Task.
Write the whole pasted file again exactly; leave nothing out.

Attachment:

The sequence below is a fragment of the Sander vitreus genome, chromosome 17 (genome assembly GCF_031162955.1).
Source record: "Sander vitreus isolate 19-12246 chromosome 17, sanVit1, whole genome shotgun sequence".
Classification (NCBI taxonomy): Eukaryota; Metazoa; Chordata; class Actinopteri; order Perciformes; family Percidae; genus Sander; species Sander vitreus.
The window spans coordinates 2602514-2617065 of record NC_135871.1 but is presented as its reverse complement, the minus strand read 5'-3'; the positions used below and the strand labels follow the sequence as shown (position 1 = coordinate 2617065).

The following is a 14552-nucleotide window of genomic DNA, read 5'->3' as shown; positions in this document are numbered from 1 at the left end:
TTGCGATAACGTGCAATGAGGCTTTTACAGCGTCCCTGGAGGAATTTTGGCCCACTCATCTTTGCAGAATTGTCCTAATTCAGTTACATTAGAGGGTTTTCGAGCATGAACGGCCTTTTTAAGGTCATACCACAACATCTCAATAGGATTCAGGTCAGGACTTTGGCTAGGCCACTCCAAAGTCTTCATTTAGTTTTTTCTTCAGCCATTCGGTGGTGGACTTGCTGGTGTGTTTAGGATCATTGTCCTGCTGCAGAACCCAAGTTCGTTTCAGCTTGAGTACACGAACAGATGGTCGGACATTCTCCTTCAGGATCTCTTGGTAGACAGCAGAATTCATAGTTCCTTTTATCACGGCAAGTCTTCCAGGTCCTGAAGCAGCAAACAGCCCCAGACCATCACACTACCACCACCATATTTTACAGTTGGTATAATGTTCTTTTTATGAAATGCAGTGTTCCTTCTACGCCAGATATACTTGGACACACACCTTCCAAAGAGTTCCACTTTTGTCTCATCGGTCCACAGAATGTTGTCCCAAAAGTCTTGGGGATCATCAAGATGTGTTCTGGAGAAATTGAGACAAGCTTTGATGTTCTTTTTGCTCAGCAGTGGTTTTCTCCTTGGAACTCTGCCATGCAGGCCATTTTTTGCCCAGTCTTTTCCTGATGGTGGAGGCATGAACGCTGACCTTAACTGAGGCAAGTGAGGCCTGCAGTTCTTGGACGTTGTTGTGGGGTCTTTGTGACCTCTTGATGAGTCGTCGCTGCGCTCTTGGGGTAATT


The sequence below is a fragment of the Sander vitreus genome, chromosome 17 (genome assembly GCF_031162955.1).
Source record: "Sander vitreus isolate 19-12246 chromosome 17, sanVit1, whole genome shotgun sequence".
Classification (NCBI taxonomy): Eukaryota; Metazoa; Chordata; class Actinopteri; order Perciformes; family Percidae; genus Sander; species Sander vitreus.
The window spans coordinates 2602514-2617065 of record NC_135871.1 but is presented as its reverse complement, the minus strand read 5'-3'; the positions used below and the strand labels follow the sequence as shown (position 1 = coordinate 2617065).

The following is a 14552-nucleotide window of genomic DNA, read 5'->3' as shown; positions in this document are numbered from 1 at the left end:
TTGCGATAACGTGCAATGAGGCTTTTACAGCGTCCCTGGAGGAATTTTGGCCCACTCATCTTTGCAGAATTGTCCTAATTCAGTTACATTAGAGGGTTTTCGAGCATGAACGGCCTTTTTAAGGTCATACCACAACATCTCAATAGGATTCAGGTCAGGACTTTGGCTAGGCCACTCCAAAGTCTTCATTTAGTTTTTTCTTCAGCCATTCGGTGGTGGACTTGCTGGTGTGTTTAGGATCATTGTCCTGCTGCAGAACCCAAGTTCGTTTCAGCTTGAGTACACGAACAGATGGTCGGACATTCTCCTTCAGGATCTCTTGGTAGACAGCAGAATTCATAGTTCCTTTTATCACGGCAAGTCTTCCAGGTCCTGAAGCAGCAAACAGCCCCAGACCATCACACTACCACCACCATATTTTACAGTTGGTATAATGTTCTTTTTATGAAATGCAGTGTTCCTTCTACGCCAGATATACTTGGACACACACCTTCCAAAGAGTTCCACTTTTGTCTCATCGGTCCACAGAATGTTGTCCCAAAAGTCTTGGGGATCATCAAGATGTGTTCTGGAGAAATTGAGACAAGCTTTGATGTTCTTTTTGCTCAGCAGTGGTTTTCTCCTTGGAACTCTGCCATGCAGGCCATTTTTTGCCCAGTCTTTTCCTGATGGTGGAGGCATGAACGCTGACCTTAACTGAGGCAAGTGAGGCCTGCAGTTCTTGGACGTTGTTGTGGGGTCTTTGTGACCTCTTGATGAGTCGTCGCTGCGCTCTTGGGGTAATT